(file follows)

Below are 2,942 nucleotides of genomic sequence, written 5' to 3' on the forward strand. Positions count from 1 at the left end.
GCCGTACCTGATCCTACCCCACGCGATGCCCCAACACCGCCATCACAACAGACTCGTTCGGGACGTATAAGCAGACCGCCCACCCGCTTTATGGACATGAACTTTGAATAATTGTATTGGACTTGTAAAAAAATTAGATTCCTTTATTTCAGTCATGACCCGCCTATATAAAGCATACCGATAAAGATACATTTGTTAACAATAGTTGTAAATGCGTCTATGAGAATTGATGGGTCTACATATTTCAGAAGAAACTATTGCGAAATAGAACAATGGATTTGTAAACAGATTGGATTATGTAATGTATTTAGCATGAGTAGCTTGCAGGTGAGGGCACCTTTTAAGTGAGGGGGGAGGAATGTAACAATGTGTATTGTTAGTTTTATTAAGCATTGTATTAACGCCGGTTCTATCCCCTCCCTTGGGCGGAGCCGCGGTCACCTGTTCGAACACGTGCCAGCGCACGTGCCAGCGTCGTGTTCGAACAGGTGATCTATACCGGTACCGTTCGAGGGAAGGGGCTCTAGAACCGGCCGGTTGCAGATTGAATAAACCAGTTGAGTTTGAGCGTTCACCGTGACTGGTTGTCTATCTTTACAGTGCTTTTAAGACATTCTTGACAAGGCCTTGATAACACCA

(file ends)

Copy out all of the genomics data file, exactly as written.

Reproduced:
Below are 2,942 nucleotides of genomic sequence, written 5' to 3' on the forward strand. Positions count from 1 at the left end.
GCCGTACCTGATCCTACCCCACGCGATGCCCCAACACCGCCATCACAACAGACTCGTTCGGGACGTATAAGCAGACCGCCCACCCGCTTTATGGACATGAACTTTGAATAATTGTATTGGACTTGTAAAAAAATTAGATTCCTTTATTTCAGTCATGACCCGCCTATATAAAGCATACCGATAAAGATACATTTGTTAACAATAGTTGTAAATGCGTCTATGAGAATTGATGGGTCTACATATTTCAGAAGAAACTATTGCGAAATAGAACAATGGATTTGTAAACAGATTGGATTATGTAATGTATTTAGCATGAGTAGCTTGCAGGTGAGGGCACCTTTTAAGTGAGGGGGGAGGAATGTAACAATGTGTATTGTTAGTTTTATTAAGCATTGTATTAACGCCGGTTCTATCCCCTCCCTTGGGCGGAGCCGCGGTCACCTGTTCGAACACGTGCCAGCGCACGTGCCAGCGTCGTGTTCGAACAGGTGATCTATACCGGTACCGTTCGAGGGAAGGGGCTCTAGAACCGGCCGGTTGCAGATTGAATAAACCAGTTGAGTTTGAGCGTTCACCGTGACTGGTTGTCTATCTTTACAGTGCTTTTAAGACATTCTTGACAAGGCCTTGATAACACCA